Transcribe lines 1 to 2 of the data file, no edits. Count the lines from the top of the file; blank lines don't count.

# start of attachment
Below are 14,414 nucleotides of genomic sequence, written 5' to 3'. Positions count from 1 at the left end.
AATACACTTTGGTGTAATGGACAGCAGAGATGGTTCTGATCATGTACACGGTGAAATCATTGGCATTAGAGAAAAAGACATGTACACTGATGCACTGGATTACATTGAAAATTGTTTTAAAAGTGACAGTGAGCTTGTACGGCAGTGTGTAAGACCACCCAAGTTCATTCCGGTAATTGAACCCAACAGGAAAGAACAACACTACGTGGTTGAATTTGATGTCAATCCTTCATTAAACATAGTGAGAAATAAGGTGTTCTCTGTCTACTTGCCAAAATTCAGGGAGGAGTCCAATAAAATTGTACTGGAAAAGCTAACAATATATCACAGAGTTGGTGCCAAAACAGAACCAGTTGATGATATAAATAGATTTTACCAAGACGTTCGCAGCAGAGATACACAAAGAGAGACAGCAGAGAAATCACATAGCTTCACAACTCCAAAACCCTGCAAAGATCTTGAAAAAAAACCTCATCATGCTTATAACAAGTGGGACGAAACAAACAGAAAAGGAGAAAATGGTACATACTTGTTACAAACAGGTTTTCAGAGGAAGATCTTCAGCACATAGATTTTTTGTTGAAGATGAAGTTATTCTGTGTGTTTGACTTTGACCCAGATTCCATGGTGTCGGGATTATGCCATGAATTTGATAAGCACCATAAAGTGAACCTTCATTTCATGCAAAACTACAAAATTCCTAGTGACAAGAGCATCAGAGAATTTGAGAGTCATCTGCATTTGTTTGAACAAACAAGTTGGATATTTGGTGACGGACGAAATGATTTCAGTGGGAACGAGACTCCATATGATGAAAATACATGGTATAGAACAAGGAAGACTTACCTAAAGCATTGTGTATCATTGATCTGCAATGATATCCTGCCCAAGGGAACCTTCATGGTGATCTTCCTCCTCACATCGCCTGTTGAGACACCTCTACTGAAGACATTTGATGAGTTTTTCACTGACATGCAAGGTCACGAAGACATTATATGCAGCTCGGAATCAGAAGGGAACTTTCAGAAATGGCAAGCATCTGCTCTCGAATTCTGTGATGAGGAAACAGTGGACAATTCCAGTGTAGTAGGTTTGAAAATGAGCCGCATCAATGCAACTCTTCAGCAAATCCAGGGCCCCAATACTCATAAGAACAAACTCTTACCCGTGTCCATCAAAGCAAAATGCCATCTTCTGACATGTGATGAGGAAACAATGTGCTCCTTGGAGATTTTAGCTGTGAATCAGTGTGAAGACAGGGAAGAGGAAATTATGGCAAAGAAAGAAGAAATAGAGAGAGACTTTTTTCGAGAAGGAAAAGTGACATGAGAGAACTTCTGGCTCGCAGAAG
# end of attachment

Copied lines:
Below are 14,414 nucleotides of genomic sequence, written 5' to 3'. Positions count from 1 at the left end.
AATACACTTTGGTGTAATGGACAGCAGAGATGGTTCTGATCATGTACACGGTGAAATCATTGGCATTAGAGAAAAAGACATGTACACTGATGCACTGGATTACATTGAAAATTGTTTTAAAAGTGACAGTGAGCTTGTACGGCAGTGTGTAAGACCACCCAAGTTCATTCCGGTAATTGAACCCAACAGGAAAGAACAACACTACGTGGTTGAATTTGATGTCAATCCTTCATTAAACATAGTGAGAAATAAGGTGTTCTCTGTCTACTTGCCAAAATTCAGGGAGGAGTCCAATAAAATTGTACTGGAAAAGCTAACAATATATCACAGAGTTGGTGCCAAAACAGAACCAGTTGATGATATAAATAGATTTTACCAAGACGTTCGCAGCAGAGATACACAAAGAGAGACAGCAGAGAAATCACATAGCTTCACAACTCCAAAACCCTGCAAAGATCTTGAAAAAAAACCTCATCATGCTTATAACAAGTGGGACGAAACAAACAGAAAAGGAGAAAATGGTACATACTTGTTACAAACAGGTTTTCAGAGGAAGATCTTCAGCACATAGATTTTTTGTTGAAGATGAAGTTATTCTGTGTGTTTGACTTTGACCCAGATTCCATGGTGTCGGGATTATGCCATGAATTTGATAAGCACCATAAAGTGAACCTTCATTTCATGCAAAACTACAAAATTCCTAGTGACAAGAGCATCAGAGAATTTGAGAGTCATCTGCATTTGTTTGAACAAACAAGTTGGATATTTGGTGACGGACGAAATGATTTCAGTGGGAACGAGACTCCATATGATGAAAATACATGGTATAGAACAAGGAAGACTTACCTAAAGCATTGTGTATCATTGATCTGCAATGATATCCTGCCCAAGGGAACCTTCATGGTGATCTTCCTCCTCACATCGCCTGTTGAGACACCTCTACTGAAGACATTTGATGAGTTTTTCACTGACATGCAAGGTCACGAAGACATTATATGCAGCTCGGAATCAGAAGGGAACTTTCAGAAATGGCAAGCATCTGCTCTCGAATTCTGTGATGAGGAAACAGTGGACAATTCCAGTGTAGTAGGTTTGAAAATGAGCCGCATCAATGCAACTCTTCAGCAAATCCAGGGCCCCAATACTCATAAGAACAAACTCTTACCCGTGTCCATCAAAGCAAAATGCCATCTTCTGACATGTGATGAGGAAACAATGTGCTCCTTGGAGATTTTAGCTGTGAATCAGTGTGAAGACAGGGAAGAGGAAATTATGGCAAAGAAAGAAGAAATAGAGAGAGACTTTTTTCGAGAAGGAAAAGTGACATGAGAGAACTTCTGGCTCGCAGAAG